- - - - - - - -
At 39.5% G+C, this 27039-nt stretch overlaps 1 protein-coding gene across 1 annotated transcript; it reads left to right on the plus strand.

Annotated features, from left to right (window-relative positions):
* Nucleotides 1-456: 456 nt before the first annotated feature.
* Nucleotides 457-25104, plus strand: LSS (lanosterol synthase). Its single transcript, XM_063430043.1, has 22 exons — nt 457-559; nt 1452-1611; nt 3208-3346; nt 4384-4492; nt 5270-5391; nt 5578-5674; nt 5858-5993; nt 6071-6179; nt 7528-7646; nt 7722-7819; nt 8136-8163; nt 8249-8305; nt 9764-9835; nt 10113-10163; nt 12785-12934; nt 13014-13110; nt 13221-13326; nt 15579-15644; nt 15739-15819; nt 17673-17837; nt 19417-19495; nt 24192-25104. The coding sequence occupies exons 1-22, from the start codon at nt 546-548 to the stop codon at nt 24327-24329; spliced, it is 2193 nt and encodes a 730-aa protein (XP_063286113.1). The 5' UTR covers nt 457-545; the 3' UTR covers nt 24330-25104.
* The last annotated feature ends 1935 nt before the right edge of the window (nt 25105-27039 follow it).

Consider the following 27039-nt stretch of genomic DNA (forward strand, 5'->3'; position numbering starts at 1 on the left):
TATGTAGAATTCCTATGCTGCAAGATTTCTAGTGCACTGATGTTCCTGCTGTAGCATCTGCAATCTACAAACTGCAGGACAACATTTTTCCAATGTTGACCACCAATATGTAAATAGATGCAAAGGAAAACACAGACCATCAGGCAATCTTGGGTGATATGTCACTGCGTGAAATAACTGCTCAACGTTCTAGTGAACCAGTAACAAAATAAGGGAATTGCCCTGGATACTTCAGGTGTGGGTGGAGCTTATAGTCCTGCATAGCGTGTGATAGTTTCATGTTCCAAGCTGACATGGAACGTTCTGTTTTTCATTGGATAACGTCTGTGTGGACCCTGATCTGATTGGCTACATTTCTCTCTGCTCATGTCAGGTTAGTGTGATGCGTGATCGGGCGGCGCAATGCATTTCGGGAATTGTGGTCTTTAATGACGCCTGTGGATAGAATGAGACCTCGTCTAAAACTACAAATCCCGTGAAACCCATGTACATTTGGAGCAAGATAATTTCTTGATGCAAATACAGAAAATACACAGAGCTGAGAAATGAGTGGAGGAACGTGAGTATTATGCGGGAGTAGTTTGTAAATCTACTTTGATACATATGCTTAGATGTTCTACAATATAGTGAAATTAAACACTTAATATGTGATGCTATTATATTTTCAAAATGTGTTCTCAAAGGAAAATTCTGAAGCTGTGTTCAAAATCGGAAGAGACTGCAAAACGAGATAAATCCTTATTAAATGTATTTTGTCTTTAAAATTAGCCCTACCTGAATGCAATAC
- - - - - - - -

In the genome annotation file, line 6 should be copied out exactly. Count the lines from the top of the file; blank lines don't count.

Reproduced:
Consider the following 27039-nt stretch of genomic DNA (forward strand, 5'->3'; position numbering starts at 1 on the left):